Deliberate removal of warning signs risks locals’ safety
A recent signage audit of OSPRI’s TBfree Waimea-Kawhaka aerial possum control block has identified that a number of warning signs have been deliberately removed.
OSPRI’s Northern South Island Programme Manager Josh King said that extensive landowner and community consultation and notification was undertaken as part of the consent application process prior to the Waimea-Kawhaka aerial being flown. This included the management of water supplies, the identification of exclusion areas such as the West Coast Wilderness Trail, confirmation of operational boundaries and signage locations.
“Warning signs outlining the type of toxin used, the date it was applied as well as identifying the key operational contacts were placed at all locations identified during the consent application. The deliberate removal of signs prevents people from making informed choices such as ensuring children don’t pick up baits and that dogs are kept under control when using the area”.
It is important that the public adhere to the instructions on these warning signs which will remain in place until carcass monitoring shows that bait and carcass breakdown has been achieved which may take up to six months,” said Mr King.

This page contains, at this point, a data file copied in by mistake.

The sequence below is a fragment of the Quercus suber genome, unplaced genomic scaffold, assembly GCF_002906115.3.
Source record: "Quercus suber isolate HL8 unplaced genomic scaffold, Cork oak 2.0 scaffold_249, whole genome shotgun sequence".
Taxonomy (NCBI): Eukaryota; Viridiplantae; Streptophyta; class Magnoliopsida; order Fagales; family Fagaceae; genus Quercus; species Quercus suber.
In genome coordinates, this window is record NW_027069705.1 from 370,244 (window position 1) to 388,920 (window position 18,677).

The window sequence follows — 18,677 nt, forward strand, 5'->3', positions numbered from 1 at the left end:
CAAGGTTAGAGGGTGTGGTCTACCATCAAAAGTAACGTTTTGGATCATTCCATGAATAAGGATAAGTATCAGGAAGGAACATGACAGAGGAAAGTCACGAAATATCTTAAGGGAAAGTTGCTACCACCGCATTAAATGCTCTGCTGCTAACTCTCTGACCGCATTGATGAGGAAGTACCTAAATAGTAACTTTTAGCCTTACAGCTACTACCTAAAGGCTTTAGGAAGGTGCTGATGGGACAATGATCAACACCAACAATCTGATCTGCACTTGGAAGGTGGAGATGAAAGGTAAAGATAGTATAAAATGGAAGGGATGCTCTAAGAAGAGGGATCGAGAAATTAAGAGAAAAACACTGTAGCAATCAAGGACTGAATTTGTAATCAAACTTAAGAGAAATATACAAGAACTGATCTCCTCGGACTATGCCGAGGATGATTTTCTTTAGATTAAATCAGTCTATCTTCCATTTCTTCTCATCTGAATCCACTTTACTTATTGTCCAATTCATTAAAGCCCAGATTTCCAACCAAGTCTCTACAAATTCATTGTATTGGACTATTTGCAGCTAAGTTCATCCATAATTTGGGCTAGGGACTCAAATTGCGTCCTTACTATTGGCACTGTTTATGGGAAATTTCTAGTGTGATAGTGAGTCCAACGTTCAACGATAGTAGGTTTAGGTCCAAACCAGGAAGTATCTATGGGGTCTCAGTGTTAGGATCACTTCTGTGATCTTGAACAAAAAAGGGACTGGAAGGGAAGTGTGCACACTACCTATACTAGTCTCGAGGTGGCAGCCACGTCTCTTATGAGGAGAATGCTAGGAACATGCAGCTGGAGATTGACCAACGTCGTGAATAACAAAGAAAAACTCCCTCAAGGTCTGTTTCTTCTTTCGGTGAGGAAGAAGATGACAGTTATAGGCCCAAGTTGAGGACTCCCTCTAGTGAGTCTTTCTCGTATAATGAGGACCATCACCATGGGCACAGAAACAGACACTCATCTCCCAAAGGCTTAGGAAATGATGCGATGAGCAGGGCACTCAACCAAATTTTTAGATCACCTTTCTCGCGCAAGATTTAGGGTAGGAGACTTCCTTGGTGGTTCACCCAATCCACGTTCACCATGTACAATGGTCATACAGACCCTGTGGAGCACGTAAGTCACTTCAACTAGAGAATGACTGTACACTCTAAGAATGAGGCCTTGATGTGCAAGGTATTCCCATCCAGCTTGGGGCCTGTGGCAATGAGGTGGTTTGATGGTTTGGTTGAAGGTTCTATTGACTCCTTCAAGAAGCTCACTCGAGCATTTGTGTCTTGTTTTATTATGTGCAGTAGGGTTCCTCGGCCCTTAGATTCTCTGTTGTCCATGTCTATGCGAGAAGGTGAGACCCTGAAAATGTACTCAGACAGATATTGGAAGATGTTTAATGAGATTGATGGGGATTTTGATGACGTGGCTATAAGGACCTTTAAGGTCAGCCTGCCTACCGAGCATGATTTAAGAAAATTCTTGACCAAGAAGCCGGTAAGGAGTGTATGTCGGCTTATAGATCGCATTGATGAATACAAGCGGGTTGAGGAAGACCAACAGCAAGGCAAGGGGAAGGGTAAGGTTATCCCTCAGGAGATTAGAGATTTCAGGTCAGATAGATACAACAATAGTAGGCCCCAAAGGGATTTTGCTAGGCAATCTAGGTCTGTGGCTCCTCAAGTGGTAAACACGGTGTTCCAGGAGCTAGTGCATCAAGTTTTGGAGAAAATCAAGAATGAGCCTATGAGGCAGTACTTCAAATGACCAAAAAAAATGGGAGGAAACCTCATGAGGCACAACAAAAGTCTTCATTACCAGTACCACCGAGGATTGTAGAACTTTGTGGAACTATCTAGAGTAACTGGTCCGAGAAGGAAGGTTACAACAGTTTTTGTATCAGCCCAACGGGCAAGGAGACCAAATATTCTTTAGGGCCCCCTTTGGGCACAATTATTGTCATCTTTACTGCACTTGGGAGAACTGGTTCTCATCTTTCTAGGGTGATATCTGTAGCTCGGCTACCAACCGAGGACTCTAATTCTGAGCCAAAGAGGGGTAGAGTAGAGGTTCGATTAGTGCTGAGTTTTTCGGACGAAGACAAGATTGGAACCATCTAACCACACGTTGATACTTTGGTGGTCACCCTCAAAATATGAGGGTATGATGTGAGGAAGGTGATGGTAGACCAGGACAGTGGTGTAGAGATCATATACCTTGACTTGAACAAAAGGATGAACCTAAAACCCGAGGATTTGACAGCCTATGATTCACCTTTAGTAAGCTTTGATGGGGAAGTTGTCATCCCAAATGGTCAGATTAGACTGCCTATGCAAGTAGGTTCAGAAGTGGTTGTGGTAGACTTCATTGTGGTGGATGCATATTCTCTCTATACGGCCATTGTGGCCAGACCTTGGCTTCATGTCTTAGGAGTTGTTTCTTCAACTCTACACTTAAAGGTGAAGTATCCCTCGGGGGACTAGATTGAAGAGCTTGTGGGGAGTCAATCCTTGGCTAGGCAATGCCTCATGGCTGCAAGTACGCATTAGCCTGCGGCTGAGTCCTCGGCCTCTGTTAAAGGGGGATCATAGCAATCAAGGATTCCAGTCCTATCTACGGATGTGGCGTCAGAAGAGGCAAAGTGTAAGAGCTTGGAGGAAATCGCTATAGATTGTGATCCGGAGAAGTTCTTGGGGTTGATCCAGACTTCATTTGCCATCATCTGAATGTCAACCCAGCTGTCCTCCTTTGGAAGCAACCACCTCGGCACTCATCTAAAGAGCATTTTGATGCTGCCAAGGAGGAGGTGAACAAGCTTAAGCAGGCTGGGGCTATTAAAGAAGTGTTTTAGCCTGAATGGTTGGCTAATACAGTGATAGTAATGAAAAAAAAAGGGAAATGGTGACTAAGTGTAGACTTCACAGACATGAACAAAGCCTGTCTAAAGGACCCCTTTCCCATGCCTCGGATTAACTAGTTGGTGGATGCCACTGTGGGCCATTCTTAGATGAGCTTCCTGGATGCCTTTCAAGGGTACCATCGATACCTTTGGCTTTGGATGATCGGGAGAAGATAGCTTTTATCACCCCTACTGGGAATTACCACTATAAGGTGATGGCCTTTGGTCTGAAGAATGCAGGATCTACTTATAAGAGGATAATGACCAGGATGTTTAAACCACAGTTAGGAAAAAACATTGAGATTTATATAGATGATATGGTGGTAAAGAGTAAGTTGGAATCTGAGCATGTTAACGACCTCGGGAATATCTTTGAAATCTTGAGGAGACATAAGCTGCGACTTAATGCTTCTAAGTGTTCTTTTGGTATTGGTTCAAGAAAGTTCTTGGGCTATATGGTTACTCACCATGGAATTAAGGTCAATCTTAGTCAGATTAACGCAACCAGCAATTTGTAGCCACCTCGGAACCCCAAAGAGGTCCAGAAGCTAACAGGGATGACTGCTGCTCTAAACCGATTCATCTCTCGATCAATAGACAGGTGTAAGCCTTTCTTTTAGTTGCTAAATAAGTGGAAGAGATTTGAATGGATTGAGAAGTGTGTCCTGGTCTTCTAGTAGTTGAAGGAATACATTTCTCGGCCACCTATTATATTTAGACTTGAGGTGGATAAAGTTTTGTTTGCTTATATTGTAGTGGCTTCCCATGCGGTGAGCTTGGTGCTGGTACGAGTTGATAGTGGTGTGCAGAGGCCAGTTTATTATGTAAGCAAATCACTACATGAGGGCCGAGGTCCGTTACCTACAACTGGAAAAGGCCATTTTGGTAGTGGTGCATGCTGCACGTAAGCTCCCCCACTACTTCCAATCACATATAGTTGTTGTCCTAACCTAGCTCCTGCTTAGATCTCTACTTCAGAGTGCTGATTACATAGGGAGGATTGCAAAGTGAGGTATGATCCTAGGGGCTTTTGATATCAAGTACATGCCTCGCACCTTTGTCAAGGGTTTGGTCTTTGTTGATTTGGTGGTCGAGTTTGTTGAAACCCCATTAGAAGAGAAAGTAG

The Waimea-Kawhaka aerial operation which covers approximately 10,000 hectares was completed on 5 November 2015. It supports the large-scale annual ground-based control in the area, using traps and hand-laid toxins.
Possums are the main carrier of bovine TB and may spread the disease to livestock in surrounding farmland if they are not effectively controlled.
Ground-based control work, supported by aerial operations, protects the rural economy’s contribution to the West Coast total annual economic earnings. They also benefit the region’s native birds and forest which are extremely vulnerable to introduced predators, such as possums, stoats and rats.
OSPRI helps protect and enhance the reputation of New Zealand’s primary industries. It currently runs the NAIT and TBfree programmes.
For further information
OSPRI Northern South Island Programme Manager
0274 802 012